A specimen of the style of the prose romances may be found in the following extract from one of the most celebrated and latest of them, the “Morte d’Arthur” of Sir Thomas Mallory, of the date of 1485. From this work much of the contents of this volume has been drawn, with as close an adherence to the original style as was thought consistent with our plan of adapting our narrative to the taste of modern readers.
“It is notoyrly knowen thorugh the vnyuersal world that there been ix worthy and the best that ever were. That is to wete thre paynyms, three Jewes, and three crysten men. As for the paynyms, they were tofore the Incarnacyon of Cryst whiche were named, the fyrst Hector of Troye; the second Alysaunder the grete, and the thyrd Julyus Cezar, Emperour of Rome, of whome thystoryes ben wel kno and had. And as for the thre Jewes whyche also were tofore thyncarnacyon of our Lord, of whome the fyrst was Duc Josue, whyche brought the chyldren of Israhel into the londe of beheste; the second Dauyd, kyng of Jherusalem, and the thyrd Judas Machabeus; of these thre the byble reherceth al theyr noble hystoryes and actes. And sythe the sayd Incarnacyon haue ben the noble crysten men stalled and admytted thorugh the vnyuersal world to the nombre of the ix beste and worthy, of whome was fyrst the noble Arthur, whose noble actes I purpose to wryte in this person book here folowyng. The second was Charlemayn, or Charles the grete, of whome thystorye is had in many places both in frensshe and englysshe, and the thyrd and last was Godefray of boloyn.”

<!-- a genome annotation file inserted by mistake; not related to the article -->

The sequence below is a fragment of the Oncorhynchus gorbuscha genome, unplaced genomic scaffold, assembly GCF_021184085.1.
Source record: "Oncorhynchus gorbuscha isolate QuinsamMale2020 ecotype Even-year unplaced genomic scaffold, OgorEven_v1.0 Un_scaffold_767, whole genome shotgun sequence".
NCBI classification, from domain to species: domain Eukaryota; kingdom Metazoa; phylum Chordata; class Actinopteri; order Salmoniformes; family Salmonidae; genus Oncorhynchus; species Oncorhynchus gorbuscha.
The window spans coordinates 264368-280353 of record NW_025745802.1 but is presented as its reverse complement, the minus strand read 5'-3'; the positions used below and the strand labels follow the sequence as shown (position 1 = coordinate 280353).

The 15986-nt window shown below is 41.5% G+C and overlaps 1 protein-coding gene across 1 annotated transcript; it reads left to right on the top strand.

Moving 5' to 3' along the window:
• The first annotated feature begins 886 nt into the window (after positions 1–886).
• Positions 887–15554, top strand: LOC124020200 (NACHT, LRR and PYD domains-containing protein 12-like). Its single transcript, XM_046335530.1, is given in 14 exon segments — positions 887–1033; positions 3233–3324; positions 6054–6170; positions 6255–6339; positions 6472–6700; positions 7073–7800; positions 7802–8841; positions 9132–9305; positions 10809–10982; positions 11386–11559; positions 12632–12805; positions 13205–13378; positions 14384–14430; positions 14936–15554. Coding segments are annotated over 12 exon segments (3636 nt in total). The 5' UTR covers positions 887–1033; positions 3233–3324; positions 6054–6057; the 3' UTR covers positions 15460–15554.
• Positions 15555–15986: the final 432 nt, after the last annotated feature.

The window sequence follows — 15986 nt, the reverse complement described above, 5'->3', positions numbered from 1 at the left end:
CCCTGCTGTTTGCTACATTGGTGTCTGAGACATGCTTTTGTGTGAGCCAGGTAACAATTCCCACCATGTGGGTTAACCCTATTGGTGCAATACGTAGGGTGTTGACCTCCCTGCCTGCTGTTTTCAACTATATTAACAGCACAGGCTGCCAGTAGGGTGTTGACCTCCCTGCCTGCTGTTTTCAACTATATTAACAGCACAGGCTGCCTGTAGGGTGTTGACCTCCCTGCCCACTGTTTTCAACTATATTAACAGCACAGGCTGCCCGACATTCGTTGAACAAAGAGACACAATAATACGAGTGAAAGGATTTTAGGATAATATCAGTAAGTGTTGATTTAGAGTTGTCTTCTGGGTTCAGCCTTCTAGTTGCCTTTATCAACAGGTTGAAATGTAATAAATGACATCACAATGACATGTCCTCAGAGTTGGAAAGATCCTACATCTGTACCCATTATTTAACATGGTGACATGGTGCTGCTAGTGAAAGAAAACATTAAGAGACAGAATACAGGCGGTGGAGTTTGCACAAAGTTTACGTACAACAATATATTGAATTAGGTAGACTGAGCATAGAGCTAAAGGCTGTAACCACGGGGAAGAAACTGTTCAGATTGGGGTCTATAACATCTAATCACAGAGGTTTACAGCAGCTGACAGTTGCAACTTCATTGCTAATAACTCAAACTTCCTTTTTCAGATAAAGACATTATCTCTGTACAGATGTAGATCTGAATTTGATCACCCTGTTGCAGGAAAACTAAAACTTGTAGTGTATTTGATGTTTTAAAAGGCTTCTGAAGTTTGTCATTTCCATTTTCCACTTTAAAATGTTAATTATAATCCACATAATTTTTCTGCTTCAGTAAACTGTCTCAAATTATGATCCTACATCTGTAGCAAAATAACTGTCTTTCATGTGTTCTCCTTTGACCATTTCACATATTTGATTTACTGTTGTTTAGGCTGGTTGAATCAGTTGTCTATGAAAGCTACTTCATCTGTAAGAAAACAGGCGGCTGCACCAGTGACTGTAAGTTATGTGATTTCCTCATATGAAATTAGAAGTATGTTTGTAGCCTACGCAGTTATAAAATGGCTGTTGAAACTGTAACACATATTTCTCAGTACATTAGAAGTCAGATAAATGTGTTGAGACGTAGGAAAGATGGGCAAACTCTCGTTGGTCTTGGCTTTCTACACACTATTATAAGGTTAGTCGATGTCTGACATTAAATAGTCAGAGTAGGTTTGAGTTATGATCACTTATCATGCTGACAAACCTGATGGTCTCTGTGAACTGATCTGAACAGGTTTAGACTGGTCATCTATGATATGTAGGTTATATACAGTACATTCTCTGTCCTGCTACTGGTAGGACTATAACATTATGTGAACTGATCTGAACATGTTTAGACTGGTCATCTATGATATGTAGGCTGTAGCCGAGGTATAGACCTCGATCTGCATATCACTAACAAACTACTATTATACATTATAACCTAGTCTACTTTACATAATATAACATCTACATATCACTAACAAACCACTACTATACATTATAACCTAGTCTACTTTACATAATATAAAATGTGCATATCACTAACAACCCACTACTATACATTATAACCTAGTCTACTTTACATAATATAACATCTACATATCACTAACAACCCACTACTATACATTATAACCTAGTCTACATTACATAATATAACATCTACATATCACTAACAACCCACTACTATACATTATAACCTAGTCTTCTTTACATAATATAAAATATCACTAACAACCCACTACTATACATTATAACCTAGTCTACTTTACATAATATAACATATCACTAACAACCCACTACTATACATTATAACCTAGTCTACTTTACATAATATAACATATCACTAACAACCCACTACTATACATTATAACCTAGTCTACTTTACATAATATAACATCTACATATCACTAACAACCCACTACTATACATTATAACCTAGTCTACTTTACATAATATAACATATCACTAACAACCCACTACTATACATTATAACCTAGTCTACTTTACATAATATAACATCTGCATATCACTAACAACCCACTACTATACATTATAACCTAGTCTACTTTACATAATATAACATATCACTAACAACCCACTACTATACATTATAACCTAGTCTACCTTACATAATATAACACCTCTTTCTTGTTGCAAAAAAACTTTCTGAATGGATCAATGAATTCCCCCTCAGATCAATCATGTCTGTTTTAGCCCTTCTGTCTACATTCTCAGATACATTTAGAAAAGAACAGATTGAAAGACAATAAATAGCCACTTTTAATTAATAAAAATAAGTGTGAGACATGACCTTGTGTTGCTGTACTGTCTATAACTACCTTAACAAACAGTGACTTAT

THE MYTHICAL HISTORY OF ENGLAND
The illustrious poet, Milton, in his “History of England,” is the author whom we chiefly follow in this chapter.
According to the earliest accounts, Albion, a giant, and son of Neptune, a contemporary of Hercules, ruled over the island, to which he gave his name. Presuming to oppose the progress of Hercules in his western march, he was slain by him.
Another story is that Histion, the son of Japhet, the son of Noah, had four sons, Francus, Romanus, Alemannus, and Britto, from whom descended the French, Roman, German, and British people.
Rejecting these and other like stories, Milton gives more regard to the story of Brutus, the Trojan, which, he says, is supported by “descents of ancestry long continued, laws and exploits not plainly seeming to be borrowed or devised, which on the common belief have wrought no small impression; defended by many, denied utterly by few.” The principal authority is Geoffrey of Monmouth, whose history, written in the twelfth century, purports to be a translation of a history of Britain brought over from the opposite shore of France, which, under the name of Brittany, was chiefly peopled by natives of Britain who, from time to time, emigrated thither, driven from their own country by the inroads of the Picts and Scots. According to this authority, Brutus was the son of Silvius, and he of Ascanius, the son of Aeneas, whose flight from Troy and settlement in Italy are narrated in “Stories of Gods and Heroes.”